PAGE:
Tennis great Roger Federer has opened up about his earliest impression of Rafael Nadal and the interactions they had during the initial stages of the Spaniard's senior career.
Federer insists that his nemesis Nadal was shy and they never really spoke to each other during their first few meetings but got along very well over the years.
The 20-time Grand Slam winner also revealed he could easily predict Nadal would go on to become a champion player as early as in their first match on the ATP tour.
Notably, Nadal and Federer's first meeting at the tour level came at the Miami Open in 2004. The Spanish southpaw clinched a stunning straight-set win over the Swiss great, who had won two Grand Slam titles — Wimbledon in 2003 and Australian Open earlier in the year.
Nadal has always been quite respectful: Federer
"I think, from the start, it was just mutual respect. Didn't speak much at the very beginning, was shy. As time went by, we had to spend more time together, and we played more against each other. We started to, I don't want to say hang out more together, but we saw each other more and started to speak more together," Federer said, as quoted by Tennis World USA.
"So I think he's always been quite respectful. Obviously, he's younger than me, maybe looked up to me at the very beginning. So I think he was always very respectful. I've always been the same to any opponent really.
"First time I remember him I guess was when I saw him play - I don't know. I don't quite remember what tournament it was, but obviously the first time I played against him in Miami.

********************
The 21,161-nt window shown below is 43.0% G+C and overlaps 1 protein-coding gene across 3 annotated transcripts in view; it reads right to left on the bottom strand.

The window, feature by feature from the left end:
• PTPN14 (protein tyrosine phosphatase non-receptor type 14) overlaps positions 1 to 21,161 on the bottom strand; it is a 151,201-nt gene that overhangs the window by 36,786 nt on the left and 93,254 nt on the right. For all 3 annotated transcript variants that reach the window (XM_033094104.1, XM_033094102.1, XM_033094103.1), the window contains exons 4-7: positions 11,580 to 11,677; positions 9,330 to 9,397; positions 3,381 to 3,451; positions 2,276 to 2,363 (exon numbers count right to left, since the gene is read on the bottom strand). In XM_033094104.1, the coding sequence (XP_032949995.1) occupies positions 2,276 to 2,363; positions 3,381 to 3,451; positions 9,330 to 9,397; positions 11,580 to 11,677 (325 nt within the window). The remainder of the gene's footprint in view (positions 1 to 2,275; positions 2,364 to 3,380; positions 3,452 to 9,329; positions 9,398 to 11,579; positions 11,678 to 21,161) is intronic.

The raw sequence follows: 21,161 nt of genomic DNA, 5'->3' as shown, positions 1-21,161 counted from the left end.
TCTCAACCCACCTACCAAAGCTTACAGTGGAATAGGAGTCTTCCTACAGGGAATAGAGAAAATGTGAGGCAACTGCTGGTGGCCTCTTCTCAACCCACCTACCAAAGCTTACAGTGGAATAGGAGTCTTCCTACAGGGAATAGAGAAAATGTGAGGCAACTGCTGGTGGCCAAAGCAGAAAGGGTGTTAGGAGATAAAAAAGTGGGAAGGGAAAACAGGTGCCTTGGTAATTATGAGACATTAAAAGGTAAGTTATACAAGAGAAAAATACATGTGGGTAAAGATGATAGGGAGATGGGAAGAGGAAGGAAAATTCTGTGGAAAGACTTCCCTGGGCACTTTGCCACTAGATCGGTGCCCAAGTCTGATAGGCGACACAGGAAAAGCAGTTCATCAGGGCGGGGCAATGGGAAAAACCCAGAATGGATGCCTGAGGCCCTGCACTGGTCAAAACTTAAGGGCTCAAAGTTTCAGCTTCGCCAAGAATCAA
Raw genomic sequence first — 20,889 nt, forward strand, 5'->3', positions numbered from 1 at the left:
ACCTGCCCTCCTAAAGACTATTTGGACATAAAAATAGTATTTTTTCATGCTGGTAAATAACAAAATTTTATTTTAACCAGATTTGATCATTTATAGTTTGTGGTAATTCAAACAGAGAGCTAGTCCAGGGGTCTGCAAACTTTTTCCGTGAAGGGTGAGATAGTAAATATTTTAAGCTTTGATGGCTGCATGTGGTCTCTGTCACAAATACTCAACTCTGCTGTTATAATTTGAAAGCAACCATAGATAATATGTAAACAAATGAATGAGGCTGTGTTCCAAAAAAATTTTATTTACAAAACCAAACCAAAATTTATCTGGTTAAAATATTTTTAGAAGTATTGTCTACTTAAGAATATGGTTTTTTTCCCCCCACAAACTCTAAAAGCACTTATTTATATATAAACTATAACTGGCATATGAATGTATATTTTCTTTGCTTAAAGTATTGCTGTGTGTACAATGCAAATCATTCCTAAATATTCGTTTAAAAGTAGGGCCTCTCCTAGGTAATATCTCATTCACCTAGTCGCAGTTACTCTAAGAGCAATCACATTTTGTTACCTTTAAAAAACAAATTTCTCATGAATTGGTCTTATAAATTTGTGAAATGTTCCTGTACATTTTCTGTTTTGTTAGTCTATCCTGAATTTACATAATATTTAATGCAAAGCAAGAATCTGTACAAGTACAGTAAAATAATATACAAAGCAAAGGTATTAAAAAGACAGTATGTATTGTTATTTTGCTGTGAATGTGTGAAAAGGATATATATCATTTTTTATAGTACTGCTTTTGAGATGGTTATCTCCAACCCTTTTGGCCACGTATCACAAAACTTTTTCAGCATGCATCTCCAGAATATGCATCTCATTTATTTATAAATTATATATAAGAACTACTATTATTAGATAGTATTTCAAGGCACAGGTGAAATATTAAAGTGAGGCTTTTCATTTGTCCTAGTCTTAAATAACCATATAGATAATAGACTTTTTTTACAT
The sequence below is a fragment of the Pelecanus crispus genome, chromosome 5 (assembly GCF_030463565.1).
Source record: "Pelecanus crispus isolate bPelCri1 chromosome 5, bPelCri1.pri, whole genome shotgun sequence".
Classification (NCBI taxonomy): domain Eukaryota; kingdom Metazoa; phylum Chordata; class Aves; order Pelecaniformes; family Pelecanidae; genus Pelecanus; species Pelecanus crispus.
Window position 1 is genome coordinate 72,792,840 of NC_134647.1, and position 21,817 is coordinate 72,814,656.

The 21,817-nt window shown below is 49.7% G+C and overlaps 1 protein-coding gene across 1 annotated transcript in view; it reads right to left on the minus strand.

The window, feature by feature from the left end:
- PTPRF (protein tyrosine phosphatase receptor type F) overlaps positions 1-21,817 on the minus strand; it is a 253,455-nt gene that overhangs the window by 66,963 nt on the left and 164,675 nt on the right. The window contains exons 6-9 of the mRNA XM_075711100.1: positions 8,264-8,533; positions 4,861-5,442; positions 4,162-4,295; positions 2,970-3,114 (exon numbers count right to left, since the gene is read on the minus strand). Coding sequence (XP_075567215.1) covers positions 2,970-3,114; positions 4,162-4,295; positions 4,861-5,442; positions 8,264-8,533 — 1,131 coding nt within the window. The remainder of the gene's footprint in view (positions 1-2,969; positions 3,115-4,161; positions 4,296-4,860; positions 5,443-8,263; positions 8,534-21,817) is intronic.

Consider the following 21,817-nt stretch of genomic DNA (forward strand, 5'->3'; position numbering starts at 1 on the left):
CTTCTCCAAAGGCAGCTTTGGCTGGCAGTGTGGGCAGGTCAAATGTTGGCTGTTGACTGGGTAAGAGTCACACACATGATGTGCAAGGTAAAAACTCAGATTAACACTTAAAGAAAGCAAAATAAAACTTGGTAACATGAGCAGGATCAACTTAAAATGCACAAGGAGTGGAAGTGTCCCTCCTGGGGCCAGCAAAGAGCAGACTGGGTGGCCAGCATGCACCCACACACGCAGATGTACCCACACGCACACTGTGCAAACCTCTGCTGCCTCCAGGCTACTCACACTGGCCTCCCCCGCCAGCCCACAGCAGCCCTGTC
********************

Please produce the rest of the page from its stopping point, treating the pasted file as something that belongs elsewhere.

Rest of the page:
"I knew he was very good already, and then I lost also the first time we played against each other. I think I must have been World No. 1, too. So a teenager who can beat any World No. 1 obviously I knew is going to become a future champion really.
"Even though it's just one match, there's still so much work he has to do, which clearly he did."
The two greats of the game had established a duopoly on the tour in the second half of the last decade, winning Grand Slam titles at will. In 2006 and 2007, Federer and Nadal shared four majors between them — something that they were able to repeat after 10 long years in 2017.
Despite being part of memorable slugfests in which both Federer and Nadal tussled to outshine each other, they have been able to maintain a healthy relationship off the field. Both have, time and again, learnt from each other and pushed each other towards becoming better players.
Notably, the two came together to play doubles for the first time at last year's Laver Cup — the inaugural edition of high-profile exhibition tournament involving top male players — and gave tennis fans a lot to cheer.
While Federer, who scripted a remarkable comeback last year, has struggled for consistency after his Australian Open title defence in January, Nadal managed to win the French Open and reached the last four at Wimbledon and US Open.
Despite being at the twilight of their careers, the two all-time greats of the sport are still going strong. While Nadal holds the numero uno position on the ATP charts, Federer is reconsidering next season's clay-court plans in order to give himself a better chance to seal and consolidate the top spot.